real estate development or land development

Are you considering developing Georgia land into residential or commercial properties? Real estate development can be a profitable business venture if you know what you’re doing and have the right experience. However, it’s important to note that the state of Georgia puts strict rules and laws on real estate development projects to protect the general community. We’re here to provide you with a checklist to help guide your project.

Review Available Land or Project Foundations

Georgia has many land development options, depending on your project goals. Your level of experience may also determine the best foundation for your intended project. For example, some developers may prefer purchasing vacant land with trees and woods. Others may prefer purchasing a plot of land that has already been cleared. Another less common option is land with existing structures.

Of course, you’ll want to complete your due diligence when it comes to zoning laws. Zoning laws set limits on the types of buildings that can be built and their purposes. Additionally, just because a property is listed as residential doesn’t mean it’s accurate. It is the buyer’s and developer’s duty to ensure it’s zoned correctly.

Exploring any potential tax liens on the property before closing the deal is also a good idea. Having a good understanding of real estate and business laws can also help guide your project.

Identify Land Access

Vacant land may not yet be set up for utilities, which can make your project even more expensive than intended. Make sure you check land access and plan ahead for the installation of necessary utilities if there aren’t any so you can get a good idea of expected costs. Confirm access to existing utilities and take note of any necessary upgrades before starting real estate development.

Plan for Construction

Once you acquire the land for your real estate project, it’s time to begin planning for construction. You may want to work with an architect or land planner to design your intended project. You may also need a land surveyor to plan the different aspects of your project properly. This is also when you will bring on a contractor and any other professionals to your team.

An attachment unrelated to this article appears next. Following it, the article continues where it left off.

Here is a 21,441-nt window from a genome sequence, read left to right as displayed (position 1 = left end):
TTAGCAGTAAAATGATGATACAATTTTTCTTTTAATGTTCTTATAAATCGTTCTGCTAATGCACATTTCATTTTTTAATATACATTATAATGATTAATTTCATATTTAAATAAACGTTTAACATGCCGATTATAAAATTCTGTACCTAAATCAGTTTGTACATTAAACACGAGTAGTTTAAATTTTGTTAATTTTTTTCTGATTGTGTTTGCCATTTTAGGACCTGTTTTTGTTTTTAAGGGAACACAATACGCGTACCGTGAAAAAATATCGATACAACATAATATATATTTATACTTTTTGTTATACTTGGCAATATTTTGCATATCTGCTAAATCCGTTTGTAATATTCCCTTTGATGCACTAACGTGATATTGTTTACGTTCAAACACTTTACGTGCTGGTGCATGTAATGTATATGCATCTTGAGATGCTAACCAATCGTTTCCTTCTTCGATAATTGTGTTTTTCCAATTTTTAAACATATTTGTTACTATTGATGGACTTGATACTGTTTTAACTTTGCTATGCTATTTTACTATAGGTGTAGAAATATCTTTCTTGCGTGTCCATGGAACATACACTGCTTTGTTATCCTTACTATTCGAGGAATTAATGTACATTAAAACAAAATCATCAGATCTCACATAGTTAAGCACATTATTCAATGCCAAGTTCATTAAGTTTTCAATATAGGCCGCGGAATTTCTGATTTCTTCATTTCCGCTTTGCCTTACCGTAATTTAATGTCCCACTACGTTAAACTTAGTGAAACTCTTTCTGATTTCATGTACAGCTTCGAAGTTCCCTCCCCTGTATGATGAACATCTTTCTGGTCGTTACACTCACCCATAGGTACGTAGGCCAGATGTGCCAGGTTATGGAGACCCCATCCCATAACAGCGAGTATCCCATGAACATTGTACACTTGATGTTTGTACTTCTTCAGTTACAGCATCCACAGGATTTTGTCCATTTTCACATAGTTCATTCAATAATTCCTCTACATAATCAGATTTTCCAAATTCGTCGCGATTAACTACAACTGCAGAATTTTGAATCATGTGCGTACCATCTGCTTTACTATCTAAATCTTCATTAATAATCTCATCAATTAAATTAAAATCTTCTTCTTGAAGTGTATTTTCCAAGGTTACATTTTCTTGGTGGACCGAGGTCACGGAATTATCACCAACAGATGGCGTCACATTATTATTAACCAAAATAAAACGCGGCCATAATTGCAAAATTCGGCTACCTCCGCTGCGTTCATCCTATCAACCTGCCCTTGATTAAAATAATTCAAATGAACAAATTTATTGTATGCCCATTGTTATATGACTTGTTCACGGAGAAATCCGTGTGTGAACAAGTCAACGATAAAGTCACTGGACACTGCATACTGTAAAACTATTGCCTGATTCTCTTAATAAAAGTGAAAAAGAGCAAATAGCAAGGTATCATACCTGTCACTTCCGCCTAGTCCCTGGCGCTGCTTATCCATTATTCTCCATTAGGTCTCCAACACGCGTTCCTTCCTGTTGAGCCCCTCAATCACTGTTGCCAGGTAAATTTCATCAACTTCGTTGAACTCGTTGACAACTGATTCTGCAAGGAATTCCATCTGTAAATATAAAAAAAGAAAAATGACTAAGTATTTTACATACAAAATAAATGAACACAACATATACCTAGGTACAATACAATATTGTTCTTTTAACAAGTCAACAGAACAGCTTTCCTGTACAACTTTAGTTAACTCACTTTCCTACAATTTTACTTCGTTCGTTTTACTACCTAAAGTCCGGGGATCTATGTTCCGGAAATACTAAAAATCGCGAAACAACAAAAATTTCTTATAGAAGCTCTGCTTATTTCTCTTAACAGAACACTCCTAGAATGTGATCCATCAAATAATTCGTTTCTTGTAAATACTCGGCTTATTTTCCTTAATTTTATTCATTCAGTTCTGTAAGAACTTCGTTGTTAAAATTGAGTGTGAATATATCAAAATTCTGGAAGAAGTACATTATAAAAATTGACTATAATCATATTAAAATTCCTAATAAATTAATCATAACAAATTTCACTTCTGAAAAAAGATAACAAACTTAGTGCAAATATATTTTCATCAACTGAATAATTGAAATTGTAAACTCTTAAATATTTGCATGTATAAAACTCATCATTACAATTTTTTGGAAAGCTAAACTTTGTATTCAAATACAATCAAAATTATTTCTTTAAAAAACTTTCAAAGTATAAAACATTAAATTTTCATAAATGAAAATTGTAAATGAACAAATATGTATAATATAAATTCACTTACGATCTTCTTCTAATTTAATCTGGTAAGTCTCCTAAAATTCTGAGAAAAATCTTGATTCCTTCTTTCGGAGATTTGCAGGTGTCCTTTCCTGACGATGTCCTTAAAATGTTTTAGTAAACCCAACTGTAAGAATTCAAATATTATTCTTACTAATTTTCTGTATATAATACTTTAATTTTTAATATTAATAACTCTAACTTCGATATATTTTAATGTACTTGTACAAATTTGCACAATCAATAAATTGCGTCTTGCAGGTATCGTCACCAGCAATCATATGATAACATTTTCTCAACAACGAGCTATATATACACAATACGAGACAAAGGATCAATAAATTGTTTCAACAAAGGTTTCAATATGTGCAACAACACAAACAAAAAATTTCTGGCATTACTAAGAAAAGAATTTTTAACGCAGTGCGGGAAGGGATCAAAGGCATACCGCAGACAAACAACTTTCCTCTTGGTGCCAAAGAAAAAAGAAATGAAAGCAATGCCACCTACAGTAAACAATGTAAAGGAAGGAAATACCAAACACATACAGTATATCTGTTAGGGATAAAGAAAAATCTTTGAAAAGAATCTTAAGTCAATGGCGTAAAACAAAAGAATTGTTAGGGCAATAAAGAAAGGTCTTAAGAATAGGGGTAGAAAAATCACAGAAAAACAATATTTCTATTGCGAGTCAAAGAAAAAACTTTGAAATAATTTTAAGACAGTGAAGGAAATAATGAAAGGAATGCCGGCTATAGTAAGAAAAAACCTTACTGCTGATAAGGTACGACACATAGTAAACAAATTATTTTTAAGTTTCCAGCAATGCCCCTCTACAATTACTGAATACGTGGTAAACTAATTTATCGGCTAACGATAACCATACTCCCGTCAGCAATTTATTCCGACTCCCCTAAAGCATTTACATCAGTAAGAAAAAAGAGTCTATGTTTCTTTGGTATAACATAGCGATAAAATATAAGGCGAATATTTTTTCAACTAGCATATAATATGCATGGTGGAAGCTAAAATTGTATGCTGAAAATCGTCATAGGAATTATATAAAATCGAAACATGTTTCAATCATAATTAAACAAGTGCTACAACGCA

Some developers may also consider using test prep courses for obtaining a GA general contractor license so they can have more control over their projects. A general contracting license allows you to work on almost any project type up to a set financial limit. The only exclusion for those with a Georgia contractor license is the ability to work on projects requiring specialized certifications, like electrical contracting, plumbing, or low-voltage contracting.

Keeping an organized database of required tasks and completion dates can help keep your project on your timeline. This also helps team members avoid overlooking necessary tasks, like scheduling an inspection or ordering construction materials.

Begin Building

The building phase of your project is when the walls and ceiling are built, and windows, HVAC, plumbing, and electrical are added. The length of your project until completion will depend on various factors, including crew availability, the size of the building, whether or not utilities are needed, and permitting processes.

Speeding up the building process is another reason many land developers opt for their own general contracting license. A license allows you to complete minor projects, meaning you don’t have to wait for crews and fall behind your building schedule based on their availability. A general contractor license also means you can work right along with your crews.

Monitoring work as it’s completed can help prevent issues. Tracking your project budget at different increments throughout the project’s completion can also help keep everyone’s financial expectations realistic.

Complete Post-Construction Checklist

It’s normal for projects to move between the active and post-construction steps. Following the project’s completion, you’ll need a sign-off from the city. This frequently leads to minor repairs or improvements, which, again, is where having a license can help keep your building development timeline on track. This is also a good time to have your marketing or sales teams visit the property so they can begin contacting leaseholders or renters to earn profits from your project quickly.

Complete your own inspection walk-through of the project before finalization. Then, schedule a final inspection of your property to ensure all loose ends are tied up before opening your doors to residents. Receiving final approvals from the many city planners and inspectors can take time, so be sure to allocate sufficient time for this step. You’ll need a certificate of occupancy (CO) to open your doors.

Taking a vacant plot of land to a fully erected building for rent is a lengthy, in-depth task. While this task may be time-consuming and oftentimes frustrating, it can also be highly profitable. Making a checklist and acquiring your own state general contractor license can help deal with any last-minute issues, helping to keep your project within your planned timeline.

 

 

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